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An Epistemological Framework for Analyzing Student Interactions in Computer-Mediated Communication Environments
Article

, Cornell University, United States ; , Ithaca College, United States ; , Cornell University, United States

Journal of Interactive Learning Research Volume 12, Number 1, ISSN 1093-023X Publisher: Association for the Advancement of Computing in Education (AACE), Waynesville, NC

Abstract

As applications of computer-mediated communication (CMC) become more accepted for teaching, educators will need to under-stand the strengths and constraints of the diverse media that can support or impede learning and communication. The case study in this article examines communication patterns and learning pro-cesses of students who used two forms of mediated communica-tion to discuss class topics: an asynchronous electronic bulletin board (BBS) and a synchronous text chat environment, Internet Relay Chat (IRC). Most of the discussions in the BBS environ-ment were well structured and developed. However, very few students had what can be considered genuine interactions with peers. The postings on the BBS resembled private arguments and analyses about an issue posted to a public bulletin board. In contrast, the IRC discussions showed more collaboration, social interaction, and conflict. However, students spent more time so-cializing than focusing on the task at hand. Results suggest that the BBS may be a useful tool for promoting critical thinking skills and reflective thought, although strategies need to be de-signed to increase students' interactions. Environments such as chat, used for specific discussion tasks, may be a good forum for idea-generation and immediate feedback, but do not encourage re-flective thought.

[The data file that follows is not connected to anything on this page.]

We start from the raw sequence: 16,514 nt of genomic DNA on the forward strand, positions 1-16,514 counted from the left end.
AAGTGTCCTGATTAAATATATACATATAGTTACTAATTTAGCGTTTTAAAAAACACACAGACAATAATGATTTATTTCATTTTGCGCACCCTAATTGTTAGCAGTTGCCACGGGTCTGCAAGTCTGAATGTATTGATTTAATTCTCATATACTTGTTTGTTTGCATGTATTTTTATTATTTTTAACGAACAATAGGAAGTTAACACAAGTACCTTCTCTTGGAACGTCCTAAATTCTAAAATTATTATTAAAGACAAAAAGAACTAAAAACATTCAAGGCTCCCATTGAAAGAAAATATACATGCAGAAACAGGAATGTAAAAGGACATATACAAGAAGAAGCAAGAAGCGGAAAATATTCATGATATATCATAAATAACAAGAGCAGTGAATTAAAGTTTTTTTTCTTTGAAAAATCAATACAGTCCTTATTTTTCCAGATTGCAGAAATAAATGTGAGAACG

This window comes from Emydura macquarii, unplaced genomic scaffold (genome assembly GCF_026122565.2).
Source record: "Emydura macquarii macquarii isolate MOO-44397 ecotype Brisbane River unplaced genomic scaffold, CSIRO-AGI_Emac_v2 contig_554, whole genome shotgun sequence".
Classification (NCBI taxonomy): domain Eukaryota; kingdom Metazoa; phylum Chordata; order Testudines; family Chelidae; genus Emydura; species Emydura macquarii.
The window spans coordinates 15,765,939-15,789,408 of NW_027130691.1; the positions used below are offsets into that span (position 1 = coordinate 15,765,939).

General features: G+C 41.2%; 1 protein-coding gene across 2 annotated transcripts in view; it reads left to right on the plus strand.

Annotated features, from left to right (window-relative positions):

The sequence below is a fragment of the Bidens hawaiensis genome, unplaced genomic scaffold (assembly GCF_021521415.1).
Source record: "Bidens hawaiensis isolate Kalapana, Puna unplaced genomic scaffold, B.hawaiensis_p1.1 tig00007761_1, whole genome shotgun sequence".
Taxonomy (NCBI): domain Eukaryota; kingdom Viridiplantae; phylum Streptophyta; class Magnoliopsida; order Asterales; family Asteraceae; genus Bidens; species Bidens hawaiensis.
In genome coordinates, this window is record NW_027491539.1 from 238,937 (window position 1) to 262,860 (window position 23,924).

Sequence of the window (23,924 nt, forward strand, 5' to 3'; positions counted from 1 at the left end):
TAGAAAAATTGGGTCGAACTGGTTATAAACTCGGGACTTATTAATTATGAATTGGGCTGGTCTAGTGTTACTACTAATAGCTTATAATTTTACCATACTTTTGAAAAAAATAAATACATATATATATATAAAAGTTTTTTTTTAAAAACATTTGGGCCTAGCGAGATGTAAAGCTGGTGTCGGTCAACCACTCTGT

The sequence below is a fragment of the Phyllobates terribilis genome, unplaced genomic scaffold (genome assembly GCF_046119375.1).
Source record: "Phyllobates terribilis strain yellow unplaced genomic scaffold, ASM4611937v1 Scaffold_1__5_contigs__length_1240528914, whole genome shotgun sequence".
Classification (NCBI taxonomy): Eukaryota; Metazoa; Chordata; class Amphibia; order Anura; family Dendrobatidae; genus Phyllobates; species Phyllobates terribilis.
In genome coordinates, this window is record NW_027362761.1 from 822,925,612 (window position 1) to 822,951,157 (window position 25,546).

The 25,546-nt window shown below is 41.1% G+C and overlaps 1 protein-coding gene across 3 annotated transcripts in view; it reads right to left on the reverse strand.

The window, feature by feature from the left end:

Citation

GAY, G., Pena-Shaff, J. & MARTIN, W. (2001). An Epistemological Framework for Analyzing Student Interactions in Computer-Mediated Communication Environments. Journal of Interactive Learning Research, 12(1), 41-68. Norfolk, VA: Association for the Advancement of Computing in Education (AACE). Retrieved January 22, 2020 from .

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